Volume 65: Macarthur-Onslow correspondence, 1846-1929: No. 520
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Governor Phillip was already looking for more suitable land for growing wheat than that immediately around Sydney Cove. There can be no doubt, however, from a perusal of the extracts from despatches given above as to where the first wheat in Australia was planted.
IN a book entitled "The voyage of Governor Phillip to Botany Bay, with an Account of the Establishment of the Colonies of Port Jackson and Norfolk Island," compiled from authentic papers and published in 1789, there is a map of the settlement and the proposed allocation of land. A reduced copy of this very interesting map, drawn to scale for me by Mr. T. Kerr, is here reproduced. It will be noticed that there was a farm of nine acres set apart fro growing corn (i.e., wheat), and through the land flows a stream of fresh water. This farm, from which the name of Farm Cove is derived, now forms part of the Botanic Gardens, and the stream of fresh water still flows through the grounds. Visitors to the Botanic Gardens will easily identify the location.
The following extracts from despatches will indicate the nature of the endeavour the Governor Phillip made to establish wheat in the infant colony.
GOVERNOR PHILLIP TO LORD SYDNEY.
Sydney Cove, Port Jackson,
Despatch No. 11. 16th November, 1788.
I had the honour of informing your Lordship of my intention of fixing a settlement near the head of the harbour, and I have lately passed several days of examining the country. The land is good, and though there is none we can take possession of at present which can be cultivated without clearing the ground of the timber - for if the trees are at the distance of thirty or even fifty feet, the roots spread - the labour there, nevertheless, will not exceed the fourth part of what is required in our present situation, and then the land appears to be the best I have seen this country.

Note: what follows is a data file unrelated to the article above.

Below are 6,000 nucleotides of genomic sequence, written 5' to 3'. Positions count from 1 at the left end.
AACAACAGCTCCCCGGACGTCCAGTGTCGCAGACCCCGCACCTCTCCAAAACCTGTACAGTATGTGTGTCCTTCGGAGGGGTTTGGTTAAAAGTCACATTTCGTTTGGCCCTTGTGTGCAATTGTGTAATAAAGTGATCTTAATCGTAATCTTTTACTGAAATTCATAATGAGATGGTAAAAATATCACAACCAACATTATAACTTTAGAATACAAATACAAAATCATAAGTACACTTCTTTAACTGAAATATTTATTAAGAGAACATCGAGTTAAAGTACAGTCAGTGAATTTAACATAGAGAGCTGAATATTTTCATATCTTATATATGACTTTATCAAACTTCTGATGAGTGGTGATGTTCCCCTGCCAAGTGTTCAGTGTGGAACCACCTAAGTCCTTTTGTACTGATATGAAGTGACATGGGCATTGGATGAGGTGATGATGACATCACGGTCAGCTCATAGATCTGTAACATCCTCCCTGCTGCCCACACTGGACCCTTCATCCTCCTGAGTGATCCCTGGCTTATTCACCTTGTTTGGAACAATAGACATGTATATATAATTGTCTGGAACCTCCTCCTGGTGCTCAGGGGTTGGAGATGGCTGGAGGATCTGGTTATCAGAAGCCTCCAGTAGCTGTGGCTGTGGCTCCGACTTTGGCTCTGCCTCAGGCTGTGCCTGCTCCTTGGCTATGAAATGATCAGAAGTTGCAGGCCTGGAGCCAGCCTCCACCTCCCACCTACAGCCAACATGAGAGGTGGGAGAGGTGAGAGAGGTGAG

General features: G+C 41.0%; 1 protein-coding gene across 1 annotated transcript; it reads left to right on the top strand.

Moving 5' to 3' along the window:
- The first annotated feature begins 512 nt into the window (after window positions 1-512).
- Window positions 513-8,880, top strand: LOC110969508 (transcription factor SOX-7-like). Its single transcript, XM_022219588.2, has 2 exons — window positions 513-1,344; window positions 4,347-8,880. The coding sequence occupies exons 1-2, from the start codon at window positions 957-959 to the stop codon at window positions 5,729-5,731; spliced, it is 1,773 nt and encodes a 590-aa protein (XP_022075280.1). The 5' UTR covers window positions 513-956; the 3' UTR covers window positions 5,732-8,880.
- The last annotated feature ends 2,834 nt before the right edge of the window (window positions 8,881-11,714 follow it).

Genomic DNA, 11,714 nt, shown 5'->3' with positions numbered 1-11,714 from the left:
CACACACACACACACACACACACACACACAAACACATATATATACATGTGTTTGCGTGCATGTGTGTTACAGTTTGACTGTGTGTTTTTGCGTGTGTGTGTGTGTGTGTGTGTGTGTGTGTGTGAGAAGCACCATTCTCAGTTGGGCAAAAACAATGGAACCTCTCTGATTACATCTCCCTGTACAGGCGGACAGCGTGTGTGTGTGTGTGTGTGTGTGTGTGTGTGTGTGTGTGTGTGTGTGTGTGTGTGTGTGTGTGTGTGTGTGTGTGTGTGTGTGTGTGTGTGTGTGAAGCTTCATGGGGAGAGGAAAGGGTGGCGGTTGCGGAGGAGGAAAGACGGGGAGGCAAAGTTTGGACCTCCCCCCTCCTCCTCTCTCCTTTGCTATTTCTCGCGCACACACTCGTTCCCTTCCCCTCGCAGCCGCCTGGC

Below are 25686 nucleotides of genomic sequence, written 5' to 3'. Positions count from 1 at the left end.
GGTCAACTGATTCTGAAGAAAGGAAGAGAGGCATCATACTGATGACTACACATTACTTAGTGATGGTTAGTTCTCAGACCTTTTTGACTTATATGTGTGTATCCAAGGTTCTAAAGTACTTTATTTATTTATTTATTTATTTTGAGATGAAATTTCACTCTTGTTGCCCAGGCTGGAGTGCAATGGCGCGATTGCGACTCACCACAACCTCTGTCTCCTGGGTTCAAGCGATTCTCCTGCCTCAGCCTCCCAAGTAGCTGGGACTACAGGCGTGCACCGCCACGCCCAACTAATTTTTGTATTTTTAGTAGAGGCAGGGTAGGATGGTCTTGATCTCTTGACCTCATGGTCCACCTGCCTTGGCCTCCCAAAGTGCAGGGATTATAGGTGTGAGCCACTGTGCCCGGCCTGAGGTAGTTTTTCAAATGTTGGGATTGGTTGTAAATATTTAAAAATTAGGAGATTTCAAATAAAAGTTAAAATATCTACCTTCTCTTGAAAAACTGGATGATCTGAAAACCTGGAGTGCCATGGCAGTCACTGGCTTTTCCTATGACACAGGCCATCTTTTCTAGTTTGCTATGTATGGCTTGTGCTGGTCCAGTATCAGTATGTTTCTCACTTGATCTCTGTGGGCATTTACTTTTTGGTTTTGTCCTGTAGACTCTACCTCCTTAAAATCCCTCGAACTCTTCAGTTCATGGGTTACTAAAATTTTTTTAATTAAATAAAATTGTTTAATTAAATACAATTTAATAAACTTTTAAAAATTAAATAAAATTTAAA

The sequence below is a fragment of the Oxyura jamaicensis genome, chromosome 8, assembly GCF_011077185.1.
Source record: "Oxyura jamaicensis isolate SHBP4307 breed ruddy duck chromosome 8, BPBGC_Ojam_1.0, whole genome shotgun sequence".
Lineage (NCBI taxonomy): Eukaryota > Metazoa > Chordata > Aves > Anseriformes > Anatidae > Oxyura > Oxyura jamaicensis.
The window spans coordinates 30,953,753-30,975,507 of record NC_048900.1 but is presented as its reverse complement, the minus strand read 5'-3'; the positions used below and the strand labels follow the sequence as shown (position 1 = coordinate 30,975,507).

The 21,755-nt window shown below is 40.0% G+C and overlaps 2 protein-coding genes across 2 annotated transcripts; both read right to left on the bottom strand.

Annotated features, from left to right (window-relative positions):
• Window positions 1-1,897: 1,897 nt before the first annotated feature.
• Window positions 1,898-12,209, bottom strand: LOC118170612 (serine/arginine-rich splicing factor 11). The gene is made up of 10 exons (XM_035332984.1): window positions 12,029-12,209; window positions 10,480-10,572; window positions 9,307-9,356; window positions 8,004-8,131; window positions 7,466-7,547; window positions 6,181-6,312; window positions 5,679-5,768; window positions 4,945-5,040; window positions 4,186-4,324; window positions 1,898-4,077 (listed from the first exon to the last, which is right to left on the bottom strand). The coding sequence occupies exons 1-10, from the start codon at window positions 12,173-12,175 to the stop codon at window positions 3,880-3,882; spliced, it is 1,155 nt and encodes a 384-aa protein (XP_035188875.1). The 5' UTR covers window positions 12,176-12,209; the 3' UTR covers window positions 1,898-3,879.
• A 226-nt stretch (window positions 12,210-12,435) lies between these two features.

GOVERNOR PHILLIP TO LORD SYDNEY.
Government House, Sydney Cove,
12th February, 1790.
I had the honour of informing your Lordship that a settlement was intended to be made at a place I name Rose Hill. At the head of the harbour there is a creek which at half flood has water for large boats to go three miles up, and one mile higher the water is fresh and the soil is good. A very industrious man whom one hundred convicts, we are employed in clearing and cultivating the ground. A barn, granary, and other necessary buildings are erected, and twenty-seven acres in corn promise a good crop.
In december the corn at Rose Hill was got in; the corn was exceeding good. About two hundred bushels of wheat and sixty of barley, with a small quantity of flax, Indian corn (maize) and oats, all which is preserved for seed. Here I beg leave to observe to your Lordship that if settlers are sent out, and the convicts divided among them, this settlement will very shortly maintain itself, but without which the country cannot be cultivated to any advantage. At present, I have one person (who has about an hundred convicts under his direction) who is employed in cultivating the ground for the public benefit, and he has returned the quantity of corn abovementioned to the public store.
From these early beginnings we pass to the present position attained by courage, endurance and ingenuity. The output of wheat in the Commonwealth was in 1926-27, 160,852,369 bushels, and it is likely to go on increasing.